Transcript
Page 1: Group Influences on Consumer Behavior, Consumer buying Process and Different Kinds Of Buying behaviors By : -Neeraj Gupta

Group Influences on Consumer Behavior,

Consumer buying Process and Different Kinds Of

Buying behaviors

By : -Neeraj Gupta

Page 2: Group Influences on Consumer Behavior, Consumer buying Process and Different Kinds Of Buying behaviors By : -Neeraj Gupta

Sources of influence on consumer behaviour can be described as marketer

dominated or non-marketer dominated and as delivered by mass media or

personally

Marketer dominated Non-marketerdominated

(1)

Advertis ingSales promotionsPublicity

(2)

NewsCrit iques/revi ewsProgramme contentExternal endorsementsCultural heroes/heroines Clubs/organisations

(3)

Salesp ersons

(4)

Family FriendsNeighbours ClassmatesCo -wor ker s

Massdelivered

DeliveredPersonality

Special: Opinion leadersSources: Market mavens

Reach

High

Reach

Low

Low

Two-wayCommunication

High

Low HighCredibility

Page 3: Group Influences on Consumer Behavior, Consumer buying Process and Different Kinds Of Buying behaviors By : -Neeraj Gupta

Market Maven

Individuals whose influence stems from a general knowledge or market expertise that

leads to an early awareness of new

products and services.

Page 4: Group Influences on Consumer Behavior, Consumer buying Process and Different Kinds Of Buying behaviors By : -Neeraj Gupta

When do Groups Exert Influence?

The group influence on an individual's buying behaviour depends on three factors:

Attitude Towards the Group: According to William O. Bearden and

Richard Rose, individual's susceptibility to group influence varies widely.

The buying behaviour of a consumer is more likely to be influenced by the

group if the individual:

1. Views the reference group as a credible source of information about the

product or service.

2. Values the views and reactions of group members with regard to buying

decisions.

3. Accepts the rewards and sanctions allotted out by the group for proper or

improper behaviour.

Page 5: Group Influences on Consumer Behavior, Consumer buying Process and Different Kinds Of Buying behaviors By : -Neeraj Gupta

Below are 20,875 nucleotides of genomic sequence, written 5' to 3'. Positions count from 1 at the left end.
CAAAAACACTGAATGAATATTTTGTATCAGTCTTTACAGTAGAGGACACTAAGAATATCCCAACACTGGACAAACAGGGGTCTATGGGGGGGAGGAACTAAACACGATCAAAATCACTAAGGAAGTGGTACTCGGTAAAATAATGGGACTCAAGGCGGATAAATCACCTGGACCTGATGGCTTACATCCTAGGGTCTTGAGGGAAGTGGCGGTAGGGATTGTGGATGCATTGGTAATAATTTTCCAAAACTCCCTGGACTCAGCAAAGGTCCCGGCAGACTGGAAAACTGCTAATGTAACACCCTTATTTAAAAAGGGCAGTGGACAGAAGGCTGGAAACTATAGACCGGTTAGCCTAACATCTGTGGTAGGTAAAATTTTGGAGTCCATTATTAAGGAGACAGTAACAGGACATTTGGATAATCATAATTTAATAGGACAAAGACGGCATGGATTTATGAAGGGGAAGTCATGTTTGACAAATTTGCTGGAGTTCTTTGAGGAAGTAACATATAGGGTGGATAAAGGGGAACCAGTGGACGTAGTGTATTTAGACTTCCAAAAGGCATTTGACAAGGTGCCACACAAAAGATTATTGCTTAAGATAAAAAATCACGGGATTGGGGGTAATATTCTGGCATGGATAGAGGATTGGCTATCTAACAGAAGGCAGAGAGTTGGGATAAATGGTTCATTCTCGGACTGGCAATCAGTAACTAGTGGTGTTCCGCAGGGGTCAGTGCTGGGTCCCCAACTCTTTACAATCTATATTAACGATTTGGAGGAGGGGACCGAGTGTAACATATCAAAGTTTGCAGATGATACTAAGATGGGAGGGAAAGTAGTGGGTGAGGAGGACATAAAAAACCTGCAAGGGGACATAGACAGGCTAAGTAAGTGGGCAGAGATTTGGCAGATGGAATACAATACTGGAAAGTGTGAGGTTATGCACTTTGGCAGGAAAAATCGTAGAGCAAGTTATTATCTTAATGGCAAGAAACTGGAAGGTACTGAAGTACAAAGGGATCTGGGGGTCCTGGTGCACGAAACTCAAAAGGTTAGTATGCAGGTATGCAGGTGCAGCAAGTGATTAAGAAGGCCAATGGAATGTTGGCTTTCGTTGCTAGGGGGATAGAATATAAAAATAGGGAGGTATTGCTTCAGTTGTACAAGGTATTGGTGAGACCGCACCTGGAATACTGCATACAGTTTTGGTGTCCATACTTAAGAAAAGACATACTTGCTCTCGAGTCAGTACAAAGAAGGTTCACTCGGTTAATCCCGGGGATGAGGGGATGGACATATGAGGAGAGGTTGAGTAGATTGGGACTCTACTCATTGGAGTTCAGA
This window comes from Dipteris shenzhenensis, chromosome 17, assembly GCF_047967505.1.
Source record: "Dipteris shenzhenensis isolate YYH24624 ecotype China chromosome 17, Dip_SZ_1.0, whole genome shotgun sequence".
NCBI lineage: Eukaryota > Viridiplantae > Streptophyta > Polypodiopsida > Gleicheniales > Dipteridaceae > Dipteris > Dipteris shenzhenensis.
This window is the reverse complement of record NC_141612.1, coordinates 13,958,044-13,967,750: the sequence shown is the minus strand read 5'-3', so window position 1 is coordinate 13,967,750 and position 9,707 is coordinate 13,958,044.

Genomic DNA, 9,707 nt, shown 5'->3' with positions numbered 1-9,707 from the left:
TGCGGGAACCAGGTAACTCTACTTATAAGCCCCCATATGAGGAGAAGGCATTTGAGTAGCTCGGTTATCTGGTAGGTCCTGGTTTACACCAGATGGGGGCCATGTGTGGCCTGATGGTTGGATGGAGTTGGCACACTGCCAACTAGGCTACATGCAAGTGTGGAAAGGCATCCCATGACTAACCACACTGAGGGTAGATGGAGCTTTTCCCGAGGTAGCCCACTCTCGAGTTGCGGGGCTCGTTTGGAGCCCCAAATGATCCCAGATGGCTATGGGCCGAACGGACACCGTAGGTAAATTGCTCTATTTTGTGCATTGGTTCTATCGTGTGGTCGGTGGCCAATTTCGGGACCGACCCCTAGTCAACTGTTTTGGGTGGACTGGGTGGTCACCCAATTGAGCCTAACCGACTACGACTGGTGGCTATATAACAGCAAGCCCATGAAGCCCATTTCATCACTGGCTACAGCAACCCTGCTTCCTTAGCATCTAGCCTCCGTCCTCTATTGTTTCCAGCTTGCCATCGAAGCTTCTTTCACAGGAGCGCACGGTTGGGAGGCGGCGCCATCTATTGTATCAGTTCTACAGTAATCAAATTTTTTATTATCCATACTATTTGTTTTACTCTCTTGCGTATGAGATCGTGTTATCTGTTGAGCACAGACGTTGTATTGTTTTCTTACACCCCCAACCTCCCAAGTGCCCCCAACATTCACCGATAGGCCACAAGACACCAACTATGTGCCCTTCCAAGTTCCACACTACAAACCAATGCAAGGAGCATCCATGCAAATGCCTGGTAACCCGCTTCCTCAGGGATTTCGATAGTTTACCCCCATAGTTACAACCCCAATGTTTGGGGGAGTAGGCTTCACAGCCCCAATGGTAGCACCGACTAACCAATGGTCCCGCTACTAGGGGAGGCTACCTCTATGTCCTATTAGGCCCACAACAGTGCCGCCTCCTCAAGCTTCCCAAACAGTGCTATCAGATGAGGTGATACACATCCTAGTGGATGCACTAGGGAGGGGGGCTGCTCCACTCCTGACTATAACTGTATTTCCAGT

Nature of the Group: James H. Leigh and Terrance G. Gabel note that reference groups are more likely to influence a group member's behaviour if they are:

i. Cohesive, that is having similar values and norms.

ii. Frequently interacting and thus creating more opportunities to influence members.

iii. Distinctive and exclusive, that is, the membership in the group is highly regarded.

As is case with the Harley-Davidson group example, the group is closely knit and for many members biking has become a full-time hobby. Membership is exclusive and distinctive as they refer to each other as "brothers" and outsiders as "citizens.“

Nature of the Product: The nature of the product also determines the degree of influence a group has on an individual. Groups are more likely to be influential for products, which are: (a) visible such as clothing and (b) exclusive that might speak of status such as a Mercedes.

Page 6: Group Influences on Consumer Behavior, Consumer buying Process and Different Kinds Of Buying behaviors By : -Neeraj Gupta

Cont….

Types of Reference Groups

Reference groups furnish points of comparison by which one can evaluate attitudes and behaviour. An individual can be a member of a reference group such as the family and would be said to be part of a membership group. This same individual may aspire to belong to a cricket club and would be said to be apart of an aspiration group. A disclaimant group is one to which an individual may belong to or join and then reject the group's values. An individual may also regard the membership in a specific group as something undesirable and to be avoided. Such a group is a dissociative group.

Membership Groups

1. Primary Informal Groups

2. Primary Formal Groups

3. Secondary Informal Groups

4. Secondary Formal Groups

Page 7: Group Influences on Consumer Behavior, Consumer buying Process and Different Kinds Of Buying behaviors By : -Neeraj Gupta

Membership Non membershipPositive attitude

Negative attitude

Primary

Secondary

Types of aspiration groups

Contact

Types of membership groups

Informal Formal

No Contact

Anticipatory

Symbolic

Positive membershipgroup

Aspiration group

Dissociative groupDisclaimant-group

Family/Peer Group

Sports/Kitty Party -group

School/Business groupsTeachers/IAS Association

Types of Reference Groups

Page 8: Group Influences on Consumer Behavior, Consumer buying Process and Different Kinds Of Buying behaviors By : -Neeraj Gupta

Aspiration GroupsAnticipatory Aspiration Groups: These are groups that an individual anticipates to join at some future time. The individual, generally, has some direct contact with such group(s). For instance, the individual may wish to join a group higher in the organisational hierarchy.

The ad appeal focuses on anticipation of ultimately reaching at the top in the business organisation.

Appealing to Increase Position

Page 9: Group Influences on Consumer Behavior, Consumer buying Process and Different Kinds Of Buying behaviors By : -Neeraj Gupta

Symbolic

Aspiration

Groups: The

individual

admires these

groups but is

unlikely to join

them despite

acceptance of

the group's

beliefs and

attitudes.

Famous soccer player (David Bekham) endorses Police Sunglasses

Page 10: Group Influences on Consumer Behavior, Consumer buying Process and Different Kinds Of Buying behaviors By : -Neeraj Gupta